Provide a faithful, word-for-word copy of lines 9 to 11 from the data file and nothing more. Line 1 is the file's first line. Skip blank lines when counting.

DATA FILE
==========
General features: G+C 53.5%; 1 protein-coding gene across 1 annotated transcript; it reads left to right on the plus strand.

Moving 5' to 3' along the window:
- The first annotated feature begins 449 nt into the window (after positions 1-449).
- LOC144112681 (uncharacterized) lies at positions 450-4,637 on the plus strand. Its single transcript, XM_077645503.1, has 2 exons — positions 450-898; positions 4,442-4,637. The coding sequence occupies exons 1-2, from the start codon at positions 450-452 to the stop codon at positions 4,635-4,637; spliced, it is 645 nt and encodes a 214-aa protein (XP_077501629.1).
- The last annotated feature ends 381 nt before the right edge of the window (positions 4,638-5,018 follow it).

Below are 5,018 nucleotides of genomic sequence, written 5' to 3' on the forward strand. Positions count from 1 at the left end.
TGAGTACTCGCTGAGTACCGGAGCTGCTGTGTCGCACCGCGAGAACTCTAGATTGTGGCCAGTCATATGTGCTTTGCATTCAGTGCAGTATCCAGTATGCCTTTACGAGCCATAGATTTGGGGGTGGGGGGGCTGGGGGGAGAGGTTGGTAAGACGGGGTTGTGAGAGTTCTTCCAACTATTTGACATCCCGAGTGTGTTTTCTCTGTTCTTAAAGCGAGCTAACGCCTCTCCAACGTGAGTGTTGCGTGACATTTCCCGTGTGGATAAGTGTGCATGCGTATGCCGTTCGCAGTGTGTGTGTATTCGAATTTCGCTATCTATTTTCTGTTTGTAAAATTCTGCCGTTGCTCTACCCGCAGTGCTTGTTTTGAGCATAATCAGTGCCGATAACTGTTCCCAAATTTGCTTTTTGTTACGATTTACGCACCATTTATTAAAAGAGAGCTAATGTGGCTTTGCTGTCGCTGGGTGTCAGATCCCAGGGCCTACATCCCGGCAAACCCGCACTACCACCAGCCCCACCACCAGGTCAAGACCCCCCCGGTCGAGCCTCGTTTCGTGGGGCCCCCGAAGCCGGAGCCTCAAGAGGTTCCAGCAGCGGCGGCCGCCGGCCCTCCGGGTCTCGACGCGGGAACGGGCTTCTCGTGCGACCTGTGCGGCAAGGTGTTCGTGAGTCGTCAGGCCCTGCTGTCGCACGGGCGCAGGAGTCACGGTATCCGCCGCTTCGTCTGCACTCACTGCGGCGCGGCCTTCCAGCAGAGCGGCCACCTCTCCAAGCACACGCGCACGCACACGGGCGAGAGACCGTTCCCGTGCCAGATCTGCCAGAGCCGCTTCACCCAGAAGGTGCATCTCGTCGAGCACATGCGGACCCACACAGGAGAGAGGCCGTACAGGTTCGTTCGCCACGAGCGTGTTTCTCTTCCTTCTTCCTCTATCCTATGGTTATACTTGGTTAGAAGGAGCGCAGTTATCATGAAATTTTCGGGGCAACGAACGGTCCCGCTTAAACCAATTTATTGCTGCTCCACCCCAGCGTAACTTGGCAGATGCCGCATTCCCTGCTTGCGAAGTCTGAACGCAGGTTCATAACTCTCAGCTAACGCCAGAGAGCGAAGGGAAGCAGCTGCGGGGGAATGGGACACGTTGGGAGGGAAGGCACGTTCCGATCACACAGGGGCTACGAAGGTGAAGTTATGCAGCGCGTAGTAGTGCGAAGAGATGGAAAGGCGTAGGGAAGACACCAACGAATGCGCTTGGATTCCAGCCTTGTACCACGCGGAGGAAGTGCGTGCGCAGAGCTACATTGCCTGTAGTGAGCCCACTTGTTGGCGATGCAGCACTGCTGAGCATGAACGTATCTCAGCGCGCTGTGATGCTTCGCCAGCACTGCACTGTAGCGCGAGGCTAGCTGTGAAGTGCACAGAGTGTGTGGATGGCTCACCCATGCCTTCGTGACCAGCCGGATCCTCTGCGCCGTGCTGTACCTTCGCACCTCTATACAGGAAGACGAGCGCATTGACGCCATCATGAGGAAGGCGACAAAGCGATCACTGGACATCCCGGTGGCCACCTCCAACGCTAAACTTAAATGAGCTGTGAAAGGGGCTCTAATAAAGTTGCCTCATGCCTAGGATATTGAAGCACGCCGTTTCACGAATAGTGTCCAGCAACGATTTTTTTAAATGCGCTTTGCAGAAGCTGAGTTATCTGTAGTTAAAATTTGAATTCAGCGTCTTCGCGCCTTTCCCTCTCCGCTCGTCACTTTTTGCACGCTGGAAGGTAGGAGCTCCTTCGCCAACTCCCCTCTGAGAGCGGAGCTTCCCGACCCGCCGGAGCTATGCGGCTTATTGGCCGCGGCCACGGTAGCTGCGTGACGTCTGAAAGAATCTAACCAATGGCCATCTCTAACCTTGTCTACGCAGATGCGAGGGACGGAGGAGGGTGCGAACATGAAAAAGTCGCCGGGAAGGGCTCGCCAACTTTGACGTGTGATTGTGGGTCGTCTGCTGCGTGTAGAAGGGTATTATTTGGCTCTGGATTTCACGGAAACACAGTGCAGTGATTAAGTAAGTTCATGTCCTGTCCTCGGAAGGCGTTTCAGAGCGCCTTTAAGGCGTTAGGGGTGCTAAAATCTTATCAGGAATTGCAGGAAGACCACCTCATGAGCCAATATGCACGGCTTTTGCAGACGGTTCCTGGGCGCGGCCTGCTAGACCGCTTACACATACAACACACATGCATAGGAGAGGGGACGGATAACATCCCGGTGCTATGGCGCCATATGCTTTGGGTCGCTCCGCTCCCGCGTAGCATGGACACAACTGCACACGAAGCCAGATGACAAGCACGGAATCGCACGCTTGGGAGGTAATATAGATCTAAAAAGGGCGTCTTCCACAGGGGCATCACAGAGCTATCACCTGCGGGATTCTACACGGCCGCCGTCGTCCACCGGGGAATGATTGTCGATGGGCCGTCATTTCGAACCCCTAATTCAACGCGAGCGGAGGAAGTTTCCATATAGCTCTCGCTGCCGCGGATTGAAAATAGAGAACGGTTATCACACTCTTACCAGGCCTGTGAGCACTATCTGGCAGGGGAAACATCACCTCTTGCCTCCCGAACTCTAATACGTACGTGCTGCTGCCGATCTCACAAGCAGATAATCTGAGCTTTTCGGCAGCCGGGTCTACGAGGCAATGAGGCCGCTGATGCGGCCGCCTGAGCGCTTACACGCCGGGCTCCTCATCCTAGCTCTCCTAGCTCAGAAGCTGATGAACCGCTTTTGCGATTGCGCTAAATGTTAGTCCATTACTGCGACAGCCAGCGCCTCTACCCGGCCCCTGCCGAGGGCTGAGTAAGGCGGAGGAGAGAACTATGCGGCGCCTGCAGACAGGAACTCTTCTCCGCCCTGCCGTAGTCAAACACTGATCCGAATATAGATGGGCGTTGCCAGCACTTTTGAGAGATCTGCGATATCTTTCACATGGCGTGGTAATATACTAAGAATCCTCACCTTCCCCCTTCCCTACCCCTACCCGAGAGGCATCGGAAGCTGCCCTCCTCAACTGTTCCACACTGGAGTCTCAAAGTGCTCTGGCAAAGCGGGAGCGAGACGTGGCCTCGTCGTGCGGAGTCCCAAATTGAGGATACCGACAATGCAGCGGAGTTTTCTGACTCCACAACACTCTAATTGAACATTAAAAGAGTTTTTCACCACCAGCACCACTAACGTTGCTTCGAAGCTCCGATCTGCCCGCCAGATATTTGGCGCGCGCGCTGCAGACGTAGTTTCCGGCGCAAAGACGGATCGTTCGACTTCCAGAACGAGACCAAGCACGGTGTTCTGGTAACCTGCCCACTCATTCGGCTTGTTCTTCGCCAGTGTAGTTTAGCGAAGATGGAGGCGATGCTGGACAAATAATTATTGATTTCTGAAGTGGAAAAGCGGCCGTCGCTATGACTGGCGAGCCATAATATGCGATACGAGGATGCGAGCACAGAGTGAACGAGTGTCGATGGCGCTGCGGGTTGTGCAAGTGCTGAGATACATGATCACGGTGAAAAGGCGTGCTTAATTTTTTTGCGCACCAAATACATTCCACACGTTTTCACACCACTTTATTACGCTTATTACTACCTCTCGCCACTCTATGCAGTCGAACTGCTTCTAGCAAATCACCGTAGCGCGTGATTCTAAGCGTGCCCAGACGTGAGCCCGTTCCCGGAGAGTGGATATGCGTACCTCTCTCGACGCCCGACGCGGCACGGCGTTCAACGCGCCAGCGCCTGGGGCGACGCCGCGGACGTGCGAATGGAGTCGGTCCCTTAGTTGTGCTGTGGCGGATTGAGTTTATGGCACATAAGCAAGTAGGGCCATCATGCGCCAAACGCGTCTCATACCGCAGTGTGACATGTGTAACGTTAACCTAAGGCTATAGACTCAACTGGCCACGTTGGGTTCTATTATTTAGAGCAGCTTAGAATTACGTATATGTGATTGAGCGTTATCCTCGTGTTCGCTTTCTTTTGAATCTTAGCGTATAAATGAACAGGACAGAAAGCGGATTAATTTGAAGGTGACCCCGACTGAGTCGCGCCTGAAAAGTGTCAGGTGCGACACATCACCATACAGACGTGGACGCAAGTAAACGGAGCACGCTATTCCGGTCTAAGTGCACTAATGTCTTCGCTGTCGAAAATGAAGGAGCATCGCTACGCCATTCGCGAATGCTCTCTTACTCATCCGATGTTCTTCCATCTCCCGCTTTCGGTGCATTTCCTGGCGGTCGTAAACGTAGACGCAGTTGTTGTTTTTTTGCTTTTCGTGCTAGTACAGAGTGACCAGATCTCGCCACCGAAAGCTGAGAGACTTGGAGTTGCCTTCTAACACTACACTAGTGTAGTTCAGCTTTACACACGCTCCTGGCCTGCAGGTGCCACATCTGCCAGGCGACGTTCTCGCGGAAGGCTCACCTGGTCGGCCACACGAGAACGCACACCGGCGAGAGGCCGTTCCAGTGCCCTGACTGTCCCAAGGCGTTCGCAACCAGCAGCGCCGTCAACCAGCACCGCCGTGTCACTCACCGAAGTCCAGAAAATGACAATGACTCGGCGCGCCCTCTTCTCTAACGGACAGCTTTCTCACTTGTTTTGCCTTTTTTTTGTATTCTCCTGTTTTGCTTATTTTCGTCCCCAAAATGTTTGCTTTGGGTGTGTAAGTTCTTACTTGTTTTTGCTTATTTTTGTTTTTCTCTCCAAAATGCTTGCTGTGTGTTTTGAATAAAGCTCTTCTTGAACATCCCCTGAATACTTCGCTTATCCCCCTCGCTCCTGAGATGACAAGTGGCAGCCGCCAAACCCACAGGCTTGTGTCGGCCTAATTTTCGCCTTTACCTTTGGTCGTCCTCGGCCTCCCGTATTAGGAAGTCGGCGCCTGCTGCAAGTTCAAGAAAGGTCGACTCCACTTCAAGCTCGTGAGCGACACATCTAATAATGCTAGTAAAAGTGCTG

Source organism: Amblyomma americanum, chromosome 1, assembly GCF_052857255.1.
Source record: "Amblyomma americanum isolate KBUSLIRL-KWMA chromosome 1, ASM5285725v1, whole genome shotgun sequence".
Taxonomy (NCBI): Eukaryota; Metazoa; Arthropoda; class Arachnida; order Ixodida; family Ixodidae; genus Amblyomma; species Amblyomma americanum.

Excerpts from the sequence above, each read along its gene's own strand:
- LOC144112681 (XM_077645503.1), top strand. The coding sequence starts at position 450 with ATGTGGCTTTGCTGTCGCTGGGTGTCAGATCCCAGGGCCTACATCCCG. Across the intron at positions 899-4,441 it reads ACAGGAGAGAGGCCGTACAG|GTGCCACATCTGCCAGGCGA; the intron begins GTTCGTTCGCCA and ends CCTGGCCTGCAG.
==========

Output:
Source record: "Amblyomma americanum isolate KBUSLIRL-KWMA chromosome 1, ASM5285725v1, whole genome shotgun sequence".
Taxonomy (NCBI): Eukaryota; Metazoa; Arthropoda; class Arachnida; order Ixodida; family Ixodidae; genus Amblyomma; species Amblyomma americanum.

Excerpts from the sequence above, each read along its gene's own strand: